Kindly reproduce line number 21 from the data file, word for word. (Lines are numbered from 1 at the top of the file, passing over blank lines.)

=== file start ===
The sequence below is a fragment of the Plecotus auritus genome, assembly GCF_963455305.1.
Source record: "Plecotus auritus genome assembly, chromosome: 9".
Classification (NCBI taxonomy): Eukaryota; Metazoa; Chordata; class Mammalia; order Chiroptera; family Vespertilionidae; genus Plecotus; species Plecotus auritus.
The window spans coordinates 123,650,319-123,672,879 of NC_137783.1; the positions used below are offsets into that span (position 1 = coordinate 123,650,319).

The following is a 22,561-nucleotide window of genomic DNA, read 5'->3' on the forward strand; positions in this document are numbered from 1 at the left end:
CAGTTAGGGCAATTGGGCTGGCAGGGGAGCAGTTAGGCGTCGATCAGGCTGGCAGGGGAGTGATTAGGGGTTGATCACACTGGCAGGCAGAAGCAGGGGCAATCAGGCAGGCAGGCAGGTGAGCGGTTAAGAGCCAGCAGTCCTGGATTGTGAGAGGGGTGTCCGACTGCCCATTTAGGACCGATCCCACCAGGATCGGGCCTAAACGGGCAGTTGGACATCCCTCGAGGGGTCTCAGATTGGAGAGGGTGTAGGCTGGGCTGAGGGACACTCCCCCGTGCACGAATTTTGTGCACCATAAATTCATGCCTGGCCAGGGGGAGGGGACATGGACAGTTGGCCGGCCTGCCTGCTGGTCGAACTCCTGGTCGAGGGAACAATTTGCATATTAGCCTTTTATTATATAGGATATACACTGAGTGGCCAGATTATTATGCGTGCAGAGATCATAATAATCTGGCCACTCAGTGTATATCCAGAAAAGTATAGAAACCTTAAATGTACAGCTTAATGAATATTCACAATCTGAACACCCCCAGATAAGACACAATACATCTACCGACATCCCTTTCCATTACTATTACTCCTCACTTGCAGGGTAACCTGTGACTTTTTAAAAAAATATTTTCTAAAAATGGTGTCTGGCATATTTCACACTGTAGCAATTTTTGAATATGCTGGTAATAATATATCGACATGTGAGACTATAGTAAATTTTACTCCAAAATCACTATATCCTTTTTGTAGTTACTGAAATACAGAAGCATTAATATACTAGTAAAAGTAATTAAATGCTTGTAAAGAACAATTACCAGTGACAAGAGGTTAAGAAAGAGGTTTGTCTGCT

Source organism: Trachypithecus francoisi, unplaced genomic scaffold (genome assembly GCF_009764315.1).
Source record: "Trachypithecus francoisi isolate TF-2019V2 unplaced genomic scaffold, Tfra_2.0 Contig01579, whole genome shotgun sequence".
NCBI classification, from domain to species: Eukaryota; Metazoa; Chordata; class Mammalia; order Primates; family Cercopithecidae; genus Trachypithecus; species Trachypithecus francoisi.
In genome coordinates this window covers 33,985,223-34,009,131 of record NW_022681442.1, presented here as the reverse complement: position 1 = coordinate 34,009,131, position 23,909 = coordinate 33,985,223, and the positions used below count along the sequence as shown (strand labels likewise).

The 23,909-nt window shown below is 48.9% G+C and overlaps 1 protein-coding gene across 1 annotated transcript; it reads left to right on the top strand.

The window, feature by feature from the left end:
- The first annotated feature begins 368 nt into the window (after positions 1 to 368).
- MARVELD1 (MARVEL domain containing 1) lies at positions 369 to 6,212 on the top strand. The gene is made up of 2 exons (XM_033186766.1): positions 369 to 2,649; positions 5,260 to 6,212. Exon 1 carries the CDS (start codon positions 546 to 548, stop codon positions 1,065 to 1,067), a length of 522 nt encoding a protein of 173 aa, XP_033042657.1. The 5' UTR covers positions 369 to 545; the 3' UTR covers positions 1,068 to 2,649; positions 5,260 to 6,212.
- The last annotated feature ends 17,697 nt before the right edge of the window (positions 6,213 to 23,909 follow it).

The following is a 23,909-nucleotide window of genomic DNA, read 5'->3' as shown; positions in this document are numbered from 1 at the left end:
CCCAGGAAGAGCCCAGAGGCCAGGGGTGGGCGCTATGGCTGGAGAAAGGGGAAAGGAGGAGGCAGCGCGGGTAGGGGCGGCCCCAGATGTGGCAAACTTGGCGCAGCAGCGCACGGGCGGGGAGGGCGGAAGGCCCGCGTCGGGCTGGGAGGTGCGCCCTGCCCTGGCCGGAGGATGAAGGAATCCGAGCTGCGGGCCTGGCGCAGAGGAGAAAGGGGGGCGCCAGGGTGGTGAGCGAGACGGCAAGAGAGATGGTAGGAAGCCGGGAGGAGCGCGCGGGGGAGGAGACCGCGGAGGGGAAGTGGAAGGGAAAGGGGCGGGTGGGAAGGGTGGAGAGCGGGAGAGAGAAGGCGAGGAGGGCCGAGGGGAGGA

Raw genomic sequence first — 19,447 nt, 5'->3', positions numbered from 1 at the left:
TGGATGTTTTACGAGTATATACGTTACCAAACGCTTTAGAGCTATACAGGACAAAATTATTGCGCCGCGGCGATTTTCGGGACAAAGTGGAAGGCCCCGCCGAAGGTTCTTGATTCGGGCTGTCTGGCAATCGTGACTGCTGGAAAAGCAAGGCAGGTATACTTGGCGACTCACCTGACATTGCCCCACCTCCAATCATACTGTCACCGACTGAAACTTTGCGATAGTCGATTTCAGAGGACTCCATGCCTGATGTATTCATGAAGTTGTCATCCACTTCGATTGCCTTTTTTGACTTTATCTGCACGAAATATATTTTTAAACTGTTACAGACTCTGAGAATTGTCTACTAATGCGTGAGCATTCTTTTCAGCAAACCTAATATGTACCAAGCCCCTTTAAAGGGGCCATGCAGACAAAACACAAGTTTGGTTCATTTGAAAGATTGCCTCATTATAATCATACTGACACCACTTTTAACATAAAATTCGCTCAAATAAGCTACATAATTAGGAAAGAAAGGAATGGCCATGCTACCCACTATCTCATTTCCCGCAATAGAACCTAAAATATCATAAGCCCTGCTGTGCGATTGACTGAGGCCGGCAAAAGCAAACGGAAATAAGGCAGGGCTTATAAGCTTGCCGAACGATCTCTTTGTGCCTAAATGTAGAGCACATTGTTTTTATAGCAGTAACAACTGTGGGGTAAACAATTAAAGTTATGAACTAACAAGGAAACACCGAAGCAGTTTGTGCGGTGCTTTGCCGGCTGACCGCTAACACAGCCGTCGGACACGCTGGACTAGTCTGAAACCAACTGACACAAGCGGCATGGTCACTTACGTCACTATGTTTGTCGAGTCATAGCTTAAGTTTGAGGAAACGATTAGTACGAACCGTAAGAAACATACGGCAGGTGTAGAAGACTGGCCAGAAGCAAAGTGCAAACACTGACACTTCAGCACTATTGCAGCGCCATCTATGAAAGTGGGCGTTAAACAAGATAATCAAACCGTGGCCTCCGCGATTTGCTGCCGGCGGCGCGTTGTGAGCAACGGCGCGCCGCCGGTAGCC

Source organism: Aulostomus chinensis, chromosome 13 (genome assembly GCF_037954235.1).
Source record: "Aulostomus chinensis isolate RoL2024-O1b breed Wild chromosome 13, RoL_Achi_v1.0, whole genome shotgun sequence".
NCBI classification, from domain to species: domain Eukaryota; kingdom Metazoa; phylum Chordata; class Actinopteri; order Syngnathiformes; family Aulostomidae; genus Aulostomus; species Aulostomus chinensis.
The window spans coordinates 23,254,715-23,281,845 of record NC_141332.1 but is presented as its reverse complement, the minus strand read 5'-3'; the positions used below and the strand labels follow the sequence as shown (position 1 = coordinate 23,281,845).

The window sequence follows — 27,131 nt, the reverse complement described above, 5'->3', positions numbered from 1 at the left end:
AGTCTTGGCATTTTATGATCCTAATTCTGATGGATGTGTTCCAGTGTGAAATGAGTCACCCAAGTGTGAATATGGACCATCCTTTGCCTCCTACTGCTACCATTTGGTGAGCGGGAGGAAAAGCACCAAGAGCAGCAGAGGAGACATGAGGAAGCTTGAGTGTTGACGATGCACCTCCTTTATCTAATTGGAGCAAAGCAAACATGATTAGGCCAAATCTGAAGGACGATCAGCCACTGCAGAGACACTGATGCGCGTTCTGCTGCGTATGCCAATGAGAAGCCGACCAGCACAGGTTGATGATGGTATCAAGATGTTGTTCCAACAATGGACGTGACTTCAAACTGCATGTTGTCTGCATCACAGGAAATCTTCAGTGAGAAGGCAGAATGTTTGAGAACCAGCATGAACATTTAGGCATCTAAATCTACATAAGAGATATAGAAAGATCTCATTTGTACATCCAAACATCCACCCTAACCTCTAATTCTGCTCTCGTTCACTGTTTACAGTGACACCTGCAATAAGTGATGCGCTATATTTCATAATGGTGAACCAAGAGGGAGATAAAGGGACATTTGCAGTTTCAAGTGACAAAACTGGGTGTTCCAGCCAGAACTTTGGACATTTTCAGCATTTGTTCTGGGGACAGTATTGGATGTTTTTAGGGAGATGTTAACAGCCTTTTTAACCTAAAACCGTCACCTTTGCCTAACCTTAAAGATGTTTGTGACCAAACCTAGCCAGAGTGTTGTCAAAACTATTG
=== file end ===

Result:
Source record: "Aulostomus chinensis isolate RoL2024-O1b breed Wild chromosome 13, RoL_Achi_v1.0, whole genome shotgun sequence".